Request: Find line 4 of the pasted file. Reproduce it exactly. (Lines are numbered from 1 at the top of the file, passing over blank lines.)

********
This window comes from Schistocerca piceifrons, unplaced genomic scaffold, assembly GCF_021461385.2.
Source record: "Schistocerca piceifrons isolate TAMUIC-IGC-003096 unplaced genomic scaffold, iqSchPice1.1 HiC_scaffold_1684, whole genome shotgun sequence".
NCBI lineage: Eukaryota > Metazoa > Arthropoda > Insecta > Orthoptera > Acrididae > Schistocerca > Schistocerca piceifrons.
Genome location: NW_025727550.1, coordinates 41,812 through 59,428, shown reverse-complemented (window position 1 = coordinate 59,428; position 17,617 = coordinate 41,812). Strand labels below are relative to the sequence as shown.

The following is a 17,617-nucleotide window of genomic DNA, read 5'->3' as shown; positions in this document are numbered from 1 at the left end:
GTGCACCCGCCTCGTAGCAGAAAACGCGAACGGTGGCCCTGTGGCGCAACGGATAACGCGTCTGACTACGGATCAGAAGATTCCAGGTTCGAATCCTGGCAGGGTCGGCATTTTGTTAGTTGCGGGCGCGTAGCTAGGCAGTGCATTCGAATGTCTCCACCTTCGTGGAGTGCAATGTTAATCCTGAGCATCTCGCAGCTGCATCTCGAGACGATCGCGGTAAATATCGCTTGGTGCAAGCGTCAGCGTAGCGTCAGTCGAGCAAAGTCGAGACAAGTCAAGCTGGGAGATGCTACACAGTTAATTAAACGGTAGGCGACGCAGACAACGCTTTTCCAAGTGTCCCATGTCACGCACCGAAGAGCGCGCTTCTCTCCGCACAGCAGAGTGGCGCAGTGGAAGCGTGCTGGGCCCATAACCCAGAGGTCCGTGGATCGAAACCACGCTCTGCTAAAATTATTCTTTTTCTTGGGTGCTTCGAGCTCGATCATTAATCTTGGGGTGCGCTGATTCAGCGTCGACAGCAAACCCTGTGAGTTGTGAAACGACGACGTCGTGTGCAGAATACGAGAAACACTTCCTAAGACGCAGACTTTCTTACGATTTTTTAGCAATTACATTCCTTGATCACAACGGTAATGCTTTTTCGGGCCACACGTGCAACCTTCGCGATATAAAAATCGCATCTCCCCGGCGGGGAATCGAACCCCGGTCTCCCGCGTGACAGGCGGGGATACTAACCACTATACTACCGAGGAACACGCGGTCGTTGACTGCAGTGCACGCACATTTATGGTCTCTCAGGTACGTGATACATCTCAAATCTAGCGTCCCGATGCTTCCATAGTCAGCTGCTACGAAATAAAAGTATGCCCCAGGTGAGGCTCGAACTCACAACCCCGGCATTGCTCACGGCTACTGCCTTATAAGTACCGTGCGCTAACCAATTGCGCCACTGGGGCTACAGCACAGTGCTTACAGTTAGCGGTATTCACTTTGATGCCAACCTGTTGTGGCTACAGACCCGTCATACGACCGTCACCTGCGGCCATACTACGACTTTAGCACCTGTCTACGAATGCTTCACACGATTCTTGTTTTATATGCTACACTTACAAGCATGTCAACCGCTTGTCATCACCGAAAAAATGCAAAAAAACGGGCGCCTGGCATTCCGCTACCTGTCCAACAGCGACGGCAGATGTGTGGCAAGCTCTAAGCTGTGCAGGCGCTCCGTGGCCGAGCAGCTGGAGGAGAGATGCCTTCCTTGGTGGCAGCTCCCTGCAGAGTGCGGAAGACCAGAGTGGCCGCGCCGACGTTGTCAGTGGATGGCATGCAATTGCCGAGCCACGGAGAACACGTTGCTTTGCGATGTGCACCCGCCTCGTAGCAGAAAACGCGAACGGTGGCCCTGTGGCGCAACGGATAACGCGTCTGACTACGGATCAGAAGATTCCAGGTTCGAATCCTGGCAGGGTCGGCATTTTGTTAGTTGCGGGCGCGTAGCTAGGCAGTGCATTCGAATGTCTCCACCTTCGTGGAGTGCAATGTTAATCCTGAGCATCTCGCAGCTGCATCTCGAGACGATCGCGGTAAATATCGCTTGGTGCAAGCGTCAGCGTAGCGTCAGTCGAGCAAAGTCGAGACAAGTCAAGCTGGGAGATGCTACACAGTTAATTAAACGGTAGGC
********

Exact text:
Genome location: NW_025727550.1, coordinates 41,812 through 59,428, shown reverse-complemented (window position 1 = coordinate 59,428; position 17,617 = coordinate 41,812). Strand labels below are relative to the sequence as shown.